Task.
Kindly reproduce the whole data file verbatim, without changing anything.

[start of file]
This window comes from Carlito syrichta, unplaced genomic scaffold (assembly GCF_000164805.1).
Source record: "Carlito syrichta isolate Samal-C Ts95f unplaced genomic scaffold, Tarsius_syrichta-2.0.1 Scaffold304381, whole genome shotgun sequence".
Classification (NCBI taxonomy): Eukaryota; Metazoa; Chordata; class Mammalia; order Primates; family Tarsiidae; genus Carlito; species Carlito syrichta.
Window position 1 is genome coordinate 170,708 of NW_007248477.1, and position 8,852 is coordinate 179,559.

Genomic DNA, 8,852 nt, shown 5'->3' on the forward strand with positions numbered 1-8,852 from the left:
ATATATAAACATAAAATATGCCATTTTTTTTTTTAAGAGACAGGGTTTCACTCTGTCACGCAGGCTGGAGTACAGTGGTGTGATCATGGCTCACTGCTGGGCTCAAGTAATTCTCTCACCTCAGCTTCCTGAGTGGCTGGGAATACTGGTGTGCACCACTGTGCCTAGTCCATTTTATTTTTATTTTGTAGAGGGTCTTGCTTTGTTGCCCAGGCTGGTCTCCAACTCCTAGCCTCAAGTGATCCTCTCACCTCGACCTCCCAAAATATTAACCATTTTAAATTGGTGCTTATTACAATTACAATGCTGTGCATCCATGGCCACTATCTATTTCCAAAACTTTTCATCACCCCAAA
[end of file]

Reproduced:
This window comes from Carlito syrichta, unplaced genomic scaffold (assembly GCF_000164805.1).
Source record: "Carlito syrichta isolate Samal-C Ts95f unplaced genomic scaffold, Tarsius_syrichta-2.0.1 Scaffold304381, whole genome shotgun sequence".
Classification (NCBI taxonomy): Eukaryota; Metazoa; Chordata; class Mammalia; order Primates; family Tarsiidae; genus Carlito; species Carlito syrichta.
Window position 1 is genome coordinate 170,708 of NW_007248477.1, and position 8,852 is coordinate 179,559.

Genomic DNA, 8,852 nt, shown 5'->3' on the forward strand with positions numbered 1-8,852 from the left:
ATATATAAACATAAAATATGCCATTTTTTTTTTTAAGAGACAGGGTTTCACTCTGTCACGCAGGCTGGAGTACAGTGGTGTGATCATGGCTCACTGCTGGGCTCAAGTAATTCTCTCACCTCAGCTTCCTGAGTGGCTGGGAATACTGGTGTGCACCACTGTGCCTAGTCCATTTTATTTTTATTTTGTAGAGGGTCTTGCTTTGTTGCCCAGGCTGGTCTCCAACTCCTAGCCTCAAGTGATCCTCTCACCTCGACCTCCCAAAATATTAACCATTTTAAATTGGTGCTTATTACAATTACAATGCTGTGCATCCATGGCCACTATCTATTTCCAAAACTTTTCATCACCCCAAA